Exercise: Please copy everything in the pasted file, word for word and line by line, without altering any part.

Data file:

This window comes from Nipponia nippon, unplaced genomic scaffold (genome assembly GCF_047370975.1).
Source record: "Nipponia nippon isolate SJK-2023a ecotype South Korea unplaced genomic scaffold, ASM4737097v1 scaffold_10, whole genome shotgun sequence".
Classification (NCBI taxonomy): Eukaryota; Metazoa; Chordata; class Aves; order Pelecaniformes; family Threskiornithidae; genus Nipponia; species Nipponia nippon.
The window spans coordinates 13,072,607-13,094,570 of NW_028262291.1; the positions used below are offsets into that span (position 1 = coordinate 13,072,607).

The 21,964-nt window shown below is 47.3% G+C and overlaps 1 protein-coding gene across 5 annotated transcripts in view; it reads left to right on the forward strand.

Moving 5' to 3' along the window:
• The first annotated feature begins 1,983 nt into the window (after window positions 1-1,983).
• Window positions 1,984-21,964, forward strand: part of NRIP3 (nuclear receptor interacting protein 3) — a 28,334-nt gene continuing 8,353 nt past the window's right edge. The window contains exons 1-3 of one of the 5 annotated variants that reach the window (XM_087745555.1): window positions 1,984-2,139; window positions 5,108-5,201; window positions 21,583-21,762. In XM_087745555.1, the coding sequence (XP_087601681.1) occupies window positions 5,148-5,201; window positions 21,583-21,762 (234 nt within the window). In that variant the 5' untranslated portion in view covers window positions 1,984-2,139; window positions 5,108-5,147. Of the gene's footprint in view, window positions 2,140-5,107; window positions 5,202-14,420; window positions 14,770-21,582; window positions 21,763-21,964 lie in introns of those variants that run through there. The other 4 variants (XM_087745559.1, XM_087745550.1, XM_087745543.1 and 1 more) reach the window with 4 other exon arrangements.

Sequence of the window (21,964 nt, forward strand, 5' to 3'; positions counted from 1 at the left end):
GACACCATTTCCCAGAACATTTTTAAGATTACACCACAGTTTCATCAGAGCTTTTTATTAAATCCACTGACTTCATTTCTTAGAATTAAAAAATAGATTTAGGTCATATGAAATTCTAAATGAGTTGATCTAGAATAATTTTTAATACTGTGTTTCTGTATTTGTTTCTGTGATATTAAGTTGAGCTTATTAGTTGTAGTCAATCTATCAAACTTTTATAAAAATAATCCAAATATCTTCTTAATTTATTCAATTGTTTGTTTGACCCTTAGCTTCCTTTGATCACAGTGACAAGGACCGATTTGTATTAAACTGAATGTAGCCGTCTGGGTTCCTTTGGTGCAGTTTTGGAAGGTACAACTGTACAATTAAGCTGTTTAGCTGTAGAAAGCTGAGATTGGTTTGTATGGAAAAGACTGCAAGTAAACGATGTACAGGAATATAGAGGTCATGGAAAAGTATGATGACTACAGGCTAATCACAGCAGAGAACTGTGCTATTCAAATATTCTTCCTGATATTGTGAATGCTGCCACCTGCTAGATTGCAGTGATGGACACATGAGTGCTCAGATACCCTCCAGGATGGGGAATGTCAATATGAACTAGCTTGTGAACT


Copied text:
This window comes from Nipponia nippon, unplaced genomic scaffold (genome assembly GCF_047370975.1).
Source record: "Nipponia nippon isolate SJK-2023a ecotype South Korea unplaced genomic scaffold, ASM4737097v1 scaffold_10, whole genome shotgun sequence".
Classification (NCBI taxonomy): Eukaryota; Metazoa; Chordata; class Aves; order Pelecaniformes; family Threskiornithidae; genus Nipponia; species Nipponia nippon.
The window spans coordinates 13,072,607-13,094,570 of NW_028262291.1; the positions used below are offsets into that span (position 1 = coordinate 13,072,607).

The 21,964-nt window shown below is 47.3% G+C and overlaps 1 protein-coding gene across 5 annotated transcripts in view; it reads left to right on the forward strand.

Moving 5' to 3' along the window:
• The first annotated feature begins 1,983 nt into the window (after window positions 1-1,983).
• Window positions 1,984-21,964, forward strand: part of NRIP3 (nuclear receptor interacting protein 3) — a 28,334-nt gene continuing 8,353 nt past the window's right edge. The window contains exons 1-3 of one of the 5 annotated variants that reach the window (XM_087745555.1): window positions 1,984-2,139; window positions 5,108-5,201; window positions 21,583-21,762. In XM_087745555.1, the coding sequence (XP_087601681.1) occupies window positions 5,148-5,201; window positions 21,583-21,762 (234 nt within the window). In that variant the 5' untranslated portion in view covers window positions 1,984-2,139; window positions 5,108-5,147. Of the gene's footprint in view, window positions 2,140-5,107; window positions 5,202-14,420; window positions 14,770-21,582; window positions 21,763-21,964 lie in introns of those variants that run through there. The other 4 variants (XM_087745559.1, XM_087745550.1, XM_087745543.1 and 1 more) reach the window with 4 other exon arrangements.

Sequence of the window (21,964 nt, forward strand, 5' to 3'; positions counted from 1 at the left end):
GACACCATTTCCCAGAACATTTTTAAGATTACACCACAGTTTCATCAGAGCTTTTTATTAAATCCACTGACTTCATTTCTTAGAATTAAAAAATAGATTTAGGTCATATGAAATTCTAAATGAGTTGATCTAGAATAATTTTTAATACTGTGTTTCTGTATTTGTTTCTGTGATATTAAGTTGAGCTTATTAGTTGTAGTCAATCTATCAAACTTTTATAAAAATAATCCAAATATCTTCTTAATTTATTCAATTGTTTGTTTGACCCTTAGCTTCCTTTGATCACAGTGACAAGGACCGATTTGTATTAAACTGAATGTAGCCGTCTGGGTTCCTTTGGTGCAGTTTTGGAAGGTACAACTGTACAATTAAGCTGTTTAGCTGTAGAAAGCTGAGATTGGTTTGTATGGAAAAGACTGCAAGTAAACGATGTACAGGAATATAGAGGTCATGGAAAAGTATGATGACTACAGGCTAATCACAGCAGAGAACTGTGCTATTCAAATATTCTTCCTGATATTGTGAATGCTGCCACCTGCTAGATTGCAGTGATGGACACATGAGTGCTCAGATACCCTCCAGGATGGGGAATGTCAATATGAACTAGCTTGTGAACT